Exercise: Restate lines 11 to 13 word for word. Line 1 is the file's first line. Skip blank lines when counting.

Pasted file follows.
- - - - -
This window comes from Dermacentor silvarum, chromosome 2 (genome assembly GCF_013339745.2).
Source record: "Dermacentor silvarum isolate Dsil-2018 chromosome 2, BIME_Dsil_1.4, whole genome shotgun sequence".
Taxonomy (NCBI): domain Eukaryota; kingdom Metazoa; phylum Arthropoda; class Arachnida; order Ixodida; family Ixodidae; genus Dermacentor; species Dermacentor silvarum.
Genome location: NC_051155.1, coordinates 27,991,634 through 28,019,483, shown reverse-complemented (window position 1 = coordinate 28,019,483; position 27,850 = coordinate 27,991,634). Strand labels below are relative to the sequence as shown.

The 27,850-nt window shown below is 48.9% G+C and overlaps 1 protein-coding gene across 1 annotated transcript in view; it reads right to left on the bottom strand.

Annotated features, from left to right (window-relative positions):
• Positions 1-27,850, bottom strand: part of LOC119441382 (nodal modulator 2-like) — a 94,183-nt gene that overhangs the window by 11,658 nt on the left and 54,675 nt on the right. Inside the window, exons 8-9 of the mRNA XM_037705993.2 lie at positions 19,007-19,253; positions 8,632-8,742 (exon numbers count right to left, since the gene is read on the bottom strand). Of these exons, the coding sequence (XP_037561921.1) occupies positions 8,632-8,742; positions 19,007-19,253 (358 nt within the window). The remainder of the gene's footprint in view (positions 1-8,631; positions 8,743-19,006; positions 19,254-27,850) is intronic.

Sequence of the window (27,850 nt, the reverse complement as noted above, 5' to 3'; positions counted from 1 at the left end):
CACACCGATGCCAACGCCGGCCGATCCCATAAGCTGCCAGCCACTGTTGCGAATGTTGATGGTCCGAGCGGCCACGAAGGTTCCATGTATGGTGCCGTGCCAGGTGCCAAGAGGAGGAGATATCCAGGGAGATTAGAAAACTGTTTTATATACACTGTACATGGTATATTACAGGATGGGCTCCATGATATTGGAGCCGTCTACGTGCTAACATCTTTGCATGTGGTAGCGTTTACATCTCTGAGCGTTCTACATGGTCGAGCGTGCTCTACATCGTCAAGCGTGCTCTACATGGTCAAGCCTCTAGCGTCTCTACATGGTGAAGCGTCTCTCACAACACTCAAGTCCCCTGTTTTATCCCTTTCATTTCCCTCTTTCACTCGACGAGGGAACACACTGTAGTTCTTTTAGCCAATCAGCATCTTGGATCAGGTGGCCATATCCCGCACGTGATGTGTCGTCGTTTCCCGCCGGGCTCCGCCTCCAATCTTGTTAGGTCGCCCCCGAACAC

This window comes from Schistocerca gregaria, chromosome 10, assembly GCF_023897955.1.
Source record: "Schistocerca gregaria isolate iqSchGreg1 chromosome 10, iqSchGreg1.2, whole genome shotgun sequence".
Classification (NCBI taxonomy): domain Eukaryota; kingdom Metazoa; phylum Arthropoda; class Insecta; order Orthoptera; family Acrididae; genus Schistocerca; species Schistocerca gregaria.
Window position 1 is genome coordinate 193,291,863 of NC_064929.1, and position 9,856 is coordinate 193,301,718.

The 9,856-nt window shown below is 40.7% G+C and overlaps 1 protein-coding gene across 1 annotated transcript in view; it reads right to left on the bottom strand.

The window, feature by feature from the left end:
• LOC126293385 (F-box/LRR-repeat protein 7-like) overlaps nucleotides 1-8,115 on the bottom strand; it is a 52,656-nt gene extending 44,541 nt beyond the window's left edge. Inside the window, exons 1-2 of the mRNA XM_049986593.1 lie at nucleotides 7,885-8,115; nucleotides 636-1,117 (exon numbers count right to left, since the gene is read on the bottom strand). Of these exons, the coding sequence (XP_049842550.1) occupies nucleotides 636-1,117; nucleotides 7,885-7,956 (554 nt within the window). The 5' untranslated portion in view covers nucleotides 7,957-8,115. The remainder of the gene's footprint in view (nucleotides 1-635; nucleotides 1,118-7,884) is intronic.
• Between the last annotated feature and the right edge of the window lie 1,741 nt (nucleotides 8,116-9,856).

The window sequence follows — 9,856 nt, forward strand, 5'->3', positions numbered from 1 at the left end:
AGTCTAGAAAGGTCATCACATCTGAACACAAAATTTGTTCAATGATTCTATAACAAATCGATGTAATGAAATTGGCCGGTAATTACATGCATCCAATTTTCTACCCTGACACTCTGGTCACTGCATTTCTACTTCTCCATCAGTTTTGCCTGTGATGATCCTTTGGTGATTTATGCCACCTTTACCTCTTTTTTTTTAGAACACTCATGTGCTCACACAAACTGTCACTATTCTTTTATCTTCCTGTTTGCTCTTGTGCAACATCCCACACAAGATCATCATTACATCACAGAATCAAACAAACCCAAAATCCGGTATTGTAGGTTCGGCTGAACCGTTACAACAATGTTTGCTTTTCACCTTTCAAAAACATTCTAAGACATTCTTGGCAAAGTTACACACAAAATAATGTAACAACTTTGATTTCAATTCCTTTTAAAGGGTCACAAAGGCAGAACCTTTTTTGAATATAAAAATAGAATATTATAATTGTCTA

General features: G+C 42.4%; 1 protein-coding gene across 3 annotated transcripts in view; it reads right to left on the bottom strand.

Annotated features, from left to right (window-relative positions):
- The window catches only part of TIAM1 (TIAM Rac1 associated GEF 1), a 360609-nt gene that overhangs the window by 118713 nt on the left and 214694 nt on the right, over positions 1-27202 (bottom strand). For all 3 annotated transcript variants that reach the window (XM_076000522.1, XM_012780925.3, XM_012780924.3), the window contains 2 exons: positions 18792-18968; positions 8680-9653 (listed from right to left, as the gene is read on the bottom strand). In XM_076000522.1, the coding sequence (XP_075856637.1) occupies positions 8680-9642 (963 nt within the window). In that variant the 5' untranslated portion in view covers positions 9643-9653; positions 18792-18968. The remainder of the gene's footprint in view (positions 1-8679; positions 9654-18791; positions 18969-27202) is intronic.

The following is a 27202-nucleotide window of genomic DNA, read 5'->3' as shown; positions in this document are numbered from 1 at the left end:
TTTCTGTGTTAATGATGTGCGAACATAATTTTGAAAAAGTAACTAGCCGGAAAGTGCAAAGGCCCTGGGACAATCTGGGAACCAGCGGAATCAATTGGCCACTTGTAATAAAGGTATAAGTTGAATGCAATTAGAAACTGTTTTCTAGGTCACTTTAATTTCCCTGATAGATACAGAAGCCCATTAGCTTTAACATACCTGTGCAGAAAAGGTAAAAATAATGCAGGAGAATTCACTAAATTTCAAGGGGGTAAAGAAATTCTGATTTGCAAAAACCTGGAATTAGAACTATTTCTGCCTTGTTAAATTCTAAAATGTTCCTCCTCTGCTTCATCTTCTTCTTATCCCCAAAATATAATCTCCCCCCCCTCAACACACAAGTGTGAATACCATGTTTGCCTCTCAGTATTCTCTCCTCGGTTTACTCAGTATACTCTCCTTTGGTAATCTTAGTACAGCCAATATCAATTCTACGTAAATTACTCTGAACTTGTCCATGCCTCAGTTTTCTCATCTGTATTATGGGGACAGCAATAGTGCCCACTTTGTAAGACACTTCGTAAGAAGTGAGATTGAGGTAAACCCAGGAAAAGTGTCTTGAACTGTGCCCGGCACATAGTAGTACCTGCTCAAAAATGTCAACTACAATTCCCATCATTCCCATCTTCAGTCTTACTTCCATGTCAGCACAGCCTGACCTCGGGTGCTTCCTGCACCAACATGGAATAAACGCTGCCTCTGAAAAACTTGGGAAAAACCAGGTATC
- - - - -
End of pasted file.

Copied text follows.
Source record: "Schistocerca gregaria isolate iqSchGreg1 chromosome 10, iqSchGreg1.2, whole genome shotgun sequence".
Classification (NCBI taxonomy): domain Eukaryota; kingdom Metazoa; phylum Arthropoda; class Insecta; order Orthoptera; family Acrididae; genus Schistocerca; species Schistocerca gregaria.
Window position 1 is genome coordinate 193,291,863 of NC_064929.1, and position 9,856 is coordinate 193,301,718.